10 takeaways from US CENTCOM’s McKenzie discussing the Middle East

Iran is a major threat in the Middle East, the Russians are opportunistic and the US has to manage this “wild West” of an area as it prepares for possible drawdowns in Afghanistan.

CENTCOM Gen. Kenneth McKenzie (photo credit: Wikimedia Commons)
CENTCOM Gen. Kenneth McKenzie
(photo credit: Wikimedia Commons)
Iran is a major threat in the Middle East, the Russians are opportunistic, and the US has to manage this “Wild West” of an area as it prepares for possible drawdowns in Afghanistan and other moves, according to Gen. Kenneth McKenzie, the commander of United States Central Command. He spoke remotely to an event hosted by the Middle East Institute on Wednesday and touched on many subjects, including the rise of China and the ISIS threat. Here are the top 10:

Iran is the greatest threat to stability and security in the region, and it “actively stokes instability,” McKenzie said. He cited Iran’s role in Yemen and Syria. Iran uses proxy forces, such as the Houthis or Hezbollah. It arms them with drones, precision-guided weapons and other munitions, according to reports.
McKenzie emphasized that so far there is no military side of the US maximum-pressure campaign on Iran. That means CENTCOM isn’t involved except to secure forces in the region and protect them against potential Iranian attacks.
The US is prepared for that eventuality in Iraq and Syria. It has brought Patriot air-defense systems to Iraq after Iranian ballistic-missile attacks, for instance. Jeff Seldin of Voice of America, who tweeted about the presentation, noted that McKenzie said we are not in a “period of what I would call contested deterrence.”
The general was reticent to discuss direct contact with Iran and said that Iran was so far not willing to carry out more attacks directly on US forces. In a sense, the US has deterred Iran. But that could change.
The US is entering into a strategic dialogue with Iraq. McKenzie thinks Iraq will allow US troops to remain as part of the anti-ISIS coalition. Some Iraqi politicians who are close to Iran want US troops to leave. There appears to be concern that Iraq will have a challenge facing ISIS going forward, especially if the US leaves.
ISIS is not going away, and there are concerns about is presence. There are still 10,000 ISIS members held by the US-backed Syrian Democratic Forces and 2,000 foreign ISIS fighters. It’s an issue the general said the US needs to consider as it goes forward. If the US leaves, there are questions about what happens to the detainees.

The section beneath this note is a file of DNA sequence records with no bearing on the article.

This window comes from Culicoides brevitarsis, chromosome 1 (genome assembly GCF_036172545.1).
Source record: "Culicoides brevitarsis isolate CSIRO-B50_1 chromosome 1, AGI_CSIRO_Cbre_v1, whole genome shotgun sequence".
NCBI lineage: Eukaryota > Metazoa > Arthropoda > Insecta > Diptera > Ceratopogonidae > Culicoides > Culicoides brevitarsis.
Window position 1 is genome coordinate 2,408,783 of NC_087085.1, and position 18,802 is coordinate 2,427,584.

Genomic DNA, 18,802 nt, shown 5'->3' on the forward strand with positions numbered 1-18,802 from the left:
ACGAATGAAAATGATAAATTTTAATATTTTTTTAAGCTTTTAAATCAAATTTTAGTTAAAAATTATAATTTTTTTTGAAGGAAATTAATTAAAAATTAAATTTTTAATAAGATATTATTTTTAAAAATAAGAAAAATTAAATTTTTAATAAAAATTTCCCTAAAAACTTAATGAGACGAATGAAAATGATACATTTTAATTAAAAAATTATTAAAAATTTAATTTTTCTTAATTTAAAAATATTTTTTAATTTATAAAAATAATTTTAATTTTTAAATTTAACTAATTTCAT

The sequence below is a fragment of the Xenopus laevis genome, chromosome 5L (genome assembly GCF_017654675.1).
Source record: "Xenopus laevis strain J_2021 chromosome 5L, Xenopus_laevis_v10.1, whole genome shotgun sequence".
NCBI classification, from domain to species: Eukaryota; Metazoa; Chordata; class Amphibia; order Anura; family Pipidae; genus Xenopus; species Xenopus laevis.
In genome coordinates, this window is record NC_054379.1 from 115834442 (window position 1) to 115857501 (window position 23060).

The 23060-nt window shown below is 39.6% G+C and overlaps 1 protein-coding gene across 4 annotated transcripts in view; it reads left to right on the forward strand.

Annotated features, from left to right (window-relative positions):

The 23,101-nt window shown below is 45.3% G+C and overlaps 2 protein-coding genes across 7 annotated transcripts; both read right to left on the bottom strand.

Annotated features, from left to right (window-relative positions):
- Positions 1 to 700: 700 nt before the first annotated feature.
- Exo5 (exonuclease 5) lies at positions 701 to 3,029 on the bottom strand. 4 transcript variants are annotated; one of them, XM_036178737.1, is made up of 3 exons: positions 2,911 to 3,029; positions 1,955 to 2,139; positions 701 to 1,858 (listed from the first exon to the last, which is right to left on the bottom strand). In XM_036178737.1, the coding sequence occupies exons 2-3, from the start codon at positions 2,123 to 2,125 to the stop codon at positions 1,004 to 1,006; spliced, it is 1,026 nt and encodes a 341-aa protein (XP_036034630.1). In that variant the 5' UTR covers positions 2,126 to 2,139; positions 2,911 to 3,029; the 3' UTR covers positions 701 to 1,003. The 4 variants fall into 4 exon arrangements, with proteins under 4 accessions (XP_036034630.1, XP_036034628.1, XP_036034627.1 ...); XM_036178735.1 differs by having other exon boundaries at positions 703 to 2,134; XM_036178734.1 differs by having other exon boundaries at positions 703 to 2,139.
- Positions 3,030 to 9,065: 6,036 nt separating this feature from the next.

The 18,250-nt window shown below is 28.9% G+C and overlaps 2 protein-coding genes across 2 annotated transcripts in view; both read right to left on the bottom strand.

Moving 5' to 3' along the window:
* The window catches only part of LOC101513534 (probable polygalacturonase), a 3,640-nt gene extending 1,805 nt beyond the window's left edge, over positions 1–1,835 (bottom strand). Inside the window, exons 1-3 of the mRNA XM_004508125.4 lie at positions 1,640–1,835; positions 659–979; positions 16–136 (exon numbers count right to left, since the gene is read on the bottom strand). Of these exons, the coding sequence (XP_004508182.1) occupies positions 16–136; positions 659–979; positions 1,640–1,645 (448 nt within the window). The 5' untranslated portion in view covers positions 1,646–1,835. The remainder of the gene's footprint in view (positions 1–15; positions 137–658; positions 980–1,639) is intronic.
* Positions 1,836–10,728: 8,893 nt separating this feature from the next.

ISIS was also a threat through its global cyber presence, he said. The main US goal was to defeat ISIS, even though there are tensions with Iran. The US wants to work with Iraq to do that. ISIS is not going away. “There’s never going to be a time when ISIS or whatever follows ISIS is going to be completely absent from the global stage,” he said.
Russia and China
The CENTCOM region spans a vast area from the Horn of Africa to Central Asia and is a kind of “Wild West,” the general indicated. This is because of competition among the great powers – China, Russia and the US – as well as regional powers, such as Turkey and Iran.
Russia is one of the major powers that the US national defense strategy wants to compete with. In the Middle East, Russia supports the Syrian regime, and the general mentioned that Russia is continuing to fight ISIS. However, Russia is also involved in clashes with Turkish-backed Syrian rebels in Idlib in northwest Syria, and there is now a Russian presence in eastern Syria in areas the US withdrew from in October 2019 when Turkey ordered the US to withdraw so Turkey could attack US partner forces.
Where there are Russians, the area is “pretty high-intensity,” McKenzie said. This seems to refer to areas where US and Russian forces are in proximity, such as during US patrols near Qamishli or Derik. Because US policy in eastern Syria is unclear, and officially, the US is aiding the Kurds and Syrian Democratic Forces to fight ISIS, while also securing oil, it is a mixed and complex environment where the Syrian regime, Iran, Turkey, Russia and the US are all near each other.
The general said he was not one of those who “thinks Russia is a master chess player.” Basically, he seemed to indicate there is friction, but Russia was more predictable than some believe and not as much of a threat. This comes amid tensions in May, when Russian planes flew close to a US plane in the Mediterranean, and a recent incident in which a US F-22 intercepted a Russian bomber near Alaska.